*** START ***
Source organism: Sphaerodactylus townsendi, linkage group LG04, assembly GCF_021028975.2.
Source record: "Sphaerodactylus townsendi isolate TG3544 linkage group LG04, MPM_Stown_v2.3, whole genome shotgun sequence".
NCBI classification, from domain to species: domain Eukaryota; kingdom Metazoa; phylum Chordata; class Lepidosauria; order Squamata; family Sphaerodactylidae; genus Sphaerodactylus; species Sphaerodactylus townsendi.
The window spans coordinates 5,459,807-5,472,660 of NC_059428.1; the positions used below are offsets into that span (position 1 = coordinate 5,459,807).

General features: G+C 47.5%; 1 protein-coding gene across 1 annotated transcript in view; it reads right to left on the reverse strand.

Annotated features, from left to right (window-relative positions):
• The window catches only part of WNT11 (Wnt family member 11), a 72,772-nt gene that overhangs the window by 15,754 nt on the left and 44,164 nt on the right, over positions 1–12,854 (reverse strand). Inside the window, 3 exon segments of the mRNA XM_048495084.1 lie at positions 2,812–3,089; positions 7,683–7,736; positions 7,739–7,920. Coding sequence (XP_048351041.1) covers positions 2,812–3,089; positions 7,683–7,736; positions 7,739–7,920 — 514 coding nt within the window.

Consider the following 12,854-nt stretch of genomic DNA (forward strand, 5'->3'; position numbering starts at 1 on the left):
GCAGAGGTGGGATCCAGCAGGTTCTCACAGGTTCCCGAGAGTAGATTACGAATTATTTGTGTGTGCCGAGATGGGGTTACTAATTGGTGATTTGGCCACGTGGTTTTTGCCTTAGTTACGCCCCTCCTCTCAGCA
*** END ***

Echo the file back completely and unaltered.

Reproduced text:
Source organism: Sphaerodactylus townsendi, linkage group LG04, assembly GCF_021028975.2.
Source record: "Sphaerodactylus townsendi isolate TG3544 linkage group LG04, MPM_Stown_v2.3, whole genome shotgun sequence".
NCBI classification, from domain to species: domain Eukaryota; kingdom Metazoa; phylum Chordata; class Lepidosauria; order Squamata; family Sphaerodactylidae; genus Sphaerodactylus; species Sphaerodactylus townsendi.
The window spans coordinates 5,459,807-5,472,660 of NC_059428.1; the positions used below are offsets into that span (position 1 = coordinate 5,459,807).

General features: G+C 47.5%; 1 protein-coding gene across 1 annotated transcript in view; it reads right to left on the reverse strand.

Annotated features, from left to right (window-relative positions):
• The window catches only part of WNT11 (Wnt family member 11), a 72,772-nt gene that overhangs the window by 15,754 nt on the left and 44,164 nt on the right, over positions 1–12,854 (reverse strand). Inside the window, 3 exon segments of the mRNA XM_048495084.1 lie at positions 2,812–3,089; positions 7,683–7,736; positions 7,739–7,920. Coding sequence (XP_048351041.1) covers positions 2,812–3,089; positions 7,683–7,736; positions 7,739–7,920 — 514 coding nt within the window.

Consider the following 12,854-nt stretch of genomic DNA (forward strand, 5'->3'; position numbering starts at 1 on the left):
GCAGAGGTGGGATCCAGCAGGTTCTCACAGGTTCCCGAGAGTAGATTACGAATTATTTGTGTGTGCCGAGATGGGGTTACTAATTGGTGATTTGGCCACGTGGTTTTTGCCTTAGTTACGCCCCTCCTCTCAGCA